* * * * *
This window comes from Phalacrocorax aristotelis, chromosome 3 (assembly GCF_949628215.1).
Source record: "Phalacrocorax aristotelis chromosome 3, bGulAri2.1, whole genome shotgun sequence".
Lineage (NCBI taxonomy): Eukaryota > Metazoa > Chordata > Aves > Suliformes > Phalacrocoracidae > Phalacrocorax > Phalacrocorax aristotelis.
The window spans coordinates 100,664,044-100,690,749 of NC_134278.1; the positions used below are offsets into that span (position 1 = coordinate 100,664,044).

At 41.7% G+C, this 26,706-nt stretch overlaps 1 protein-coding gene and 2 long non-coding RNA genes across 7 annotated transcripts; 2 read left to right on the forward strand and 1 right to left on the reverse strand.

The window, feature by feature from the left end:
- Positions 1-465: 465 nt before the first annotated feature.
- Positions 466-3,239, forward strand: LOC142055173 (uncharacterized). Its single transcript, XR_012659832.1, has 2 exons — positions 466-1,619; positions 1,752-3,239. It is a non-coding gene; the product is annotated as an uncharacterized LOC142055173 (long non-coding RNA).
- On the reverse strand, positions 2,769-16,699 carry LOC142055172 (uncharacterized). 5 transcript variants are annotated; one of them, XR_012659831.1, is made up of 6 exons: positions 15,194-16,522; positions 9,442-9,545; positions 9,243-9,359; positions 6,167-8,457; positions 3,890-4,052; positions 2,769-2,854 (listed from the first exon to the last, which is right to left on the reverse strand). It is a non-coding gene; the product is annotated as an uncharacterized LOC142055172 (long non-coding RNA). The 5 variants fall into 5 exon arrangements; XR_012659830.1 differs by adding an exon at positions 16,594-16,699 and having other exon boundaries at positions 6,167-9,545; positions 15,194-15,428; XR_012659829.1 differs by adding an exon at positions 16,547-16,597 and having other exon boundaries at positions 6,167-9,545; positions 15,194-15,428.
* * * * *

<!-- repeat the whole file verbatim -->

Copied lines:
This window comes from Phalacrocorax aristotelis, chromosome 3 (assembly GCF_949628215.1).
Source record: "Phalacrocorax aristotelis chromosome 3, bGulAri2.1, whole genome shotgun sequence".
Lineage (NCBI taxonomy): Eukaryota > Metazoa > Chordata > Aves > Suliformes > Phalacrocoracidae > Phalacrocorax > Phalacrocorax aristotelis.
The window spans coordinates 100,664,044-100,690,749 of NC_134278.1; the positions used below are offsets into that span (position 1 = coordinate 100,664,044).

At 41.7% G+C, this 26,706-nt stretch overlaps 1 protein-coding gene and 2 long non-coding RNA genes across 7 annotated transcripts; 2 read left to right on the forward strand and 1 right to left on the reverse strand.

The window, feature by feature from the left end:
- Positions 1-465: 465 nt before the first annotated feature.
- Positions 466-3,239, forward strand: LOC142055173 (uncharacterized). Its single transcript, XR_012659832.1, has 2 exons — positions 466-1,619; positions 1,752-3,239. It is a non-coding gene; the product is annotated as an uncharacterized LOC142055173 (long non-coding RNA).
- On the reverse strand, positions 2,769-16,699 carry LOC142055172 (uncharacterized). 5 transcript variants are annotated; one of them, XR_012659831.1, is made up of 6 exons: positions 15,194-16,522; positions 9,442-9,545; positions 9,243-9,359; positions 6,167-8,457; positions 3,890-4,052; positions 2,769-2,854 (listed from the first exon to the last, which is right to left on the reverse strand). It is a non-coding gene; the product is annotated as an uncharacterized LOC142055172 (long non-coding RNA). The 5 variants fall into 5 exon arrangements; XR_012659830.1 differs by adding an exon at positions 16,594-16,699 and having other exon boundaries at positions 6,167-9,545; positions 15,194-15,428; XR_012659829.1 differs by adding an exon at positions 16,547-16,597 and having other exon boundaries at positions 6,167-9,545; positions 15,194-15,428.